The US Dollar has seen its value bounce back in trading yesterday on the back of strong jobs data. The Dollar’s gains have put additional pressure on gold however, pushing it back below $1,900 per ounce.
Having fallen to 89.66 on Tuesday the US Dollar index rose to a peak of 90.63 overnight, up 1%. The gains came following a better-than-expected jobs report from the US yesterday, with almost a million jobs added to the American economy in May, and new unemployment claims down to a pandemic low.
The strong job numbers have once again raised speculation that the Federal Reserve will need to consider tapering their fiscal stimulus programs and look at raising interest rates to prevent the economy from overheating. The US economy is recovering quickly following a relatively successful vaccine rollout, and employment is becoming one of the key areas used by analysts to highlight this.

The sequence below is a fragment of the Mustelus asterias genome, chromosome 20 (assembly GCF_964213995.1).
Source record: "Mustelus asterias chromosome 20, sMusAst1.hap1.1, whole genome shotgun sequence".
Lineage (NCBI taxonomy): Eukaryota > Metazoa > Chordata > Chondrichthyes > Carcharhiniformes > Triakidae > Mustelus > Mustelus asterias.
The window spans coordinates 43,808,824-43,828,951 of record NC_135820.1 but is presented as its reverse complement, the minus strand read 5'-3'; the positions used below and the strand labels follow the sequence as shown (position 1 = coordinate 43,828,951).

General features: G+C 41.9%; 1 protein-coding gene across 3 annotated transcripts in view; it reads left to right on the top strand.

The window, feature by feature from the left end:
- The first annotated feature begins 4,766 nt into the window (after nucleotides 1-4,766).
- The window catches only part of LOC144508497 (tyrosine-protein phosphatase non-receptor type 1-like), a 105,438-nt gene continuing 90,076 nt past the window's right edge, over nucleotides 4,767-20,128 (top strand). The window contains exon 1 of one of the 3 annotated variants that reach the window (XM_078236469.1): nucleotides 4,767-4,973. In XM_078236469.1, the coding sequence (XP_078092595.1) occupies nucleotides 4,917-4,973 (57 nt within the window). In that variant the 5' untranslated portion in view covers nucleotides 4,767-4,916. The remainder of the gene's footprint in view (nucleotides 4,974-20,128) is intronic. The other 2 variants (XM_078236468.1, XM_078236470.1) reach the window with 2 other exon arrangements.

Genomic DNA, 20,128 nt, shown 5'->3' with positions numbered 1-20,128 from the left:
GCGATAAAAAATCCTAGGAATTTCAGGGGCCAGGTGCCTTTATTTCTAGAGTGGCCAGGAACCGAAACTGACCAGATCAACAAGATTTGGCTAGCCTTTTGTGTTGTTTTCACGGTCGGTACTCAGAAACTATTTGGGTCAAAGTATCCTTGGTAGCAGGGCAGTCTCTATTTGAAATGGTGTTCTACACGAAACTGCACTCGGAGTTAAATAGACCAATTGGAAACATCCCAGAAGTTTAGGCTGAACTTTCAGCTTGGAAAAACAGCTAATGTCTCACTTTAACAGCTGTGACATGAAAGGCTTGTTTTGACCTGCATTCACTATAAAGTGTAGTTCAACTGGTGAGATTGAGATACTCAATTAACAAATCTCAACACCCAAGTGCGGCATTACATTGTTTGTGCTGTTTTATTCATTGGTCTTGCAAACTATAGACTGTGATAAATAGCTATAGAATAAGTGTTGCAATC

The prospect of the US recovery, and potential interest rate rises have both helped to boost the Dollar, as noted above, and saw both the Pound and Euro fall against it, among many other currencies as well.
The rebound in the Dollar saw gold and silver fall from their recent highs, with both metals pulling back from the gains made last week. Having climbed as high as $1,916.95/£1,349.79 per ounce on Tuesday, gold is now trading at $1,870/£1,324 per ounce today.
Silver dropped from $28.57/£20.15 to a low of $27.07/£19.17 yesterday afternoon, but has since recovered some ground, and is trading at $27.42/£19.41 at the time of writing.
Further job data is expected from the US this afternoon that will either help confirm the strong numbers reported yesterday, or dampen some of the recovery hopes. This could see some further movement in precious metal prices ahead of the weekend. The direction of that movement will depend on the outcome of the numbers, and what impact they have on market perception for the chance of tapering and interest rate rises.
Similar job growth is being seen in the UK, and like the US, wage pressure is growing as service sectors in particular try to hire new staff to meet the surging demand as restrictions ease. This is combining with the soaring costs for supplies and materials to add further inflationary pressure for both economies and is further raising fears of inflation to come.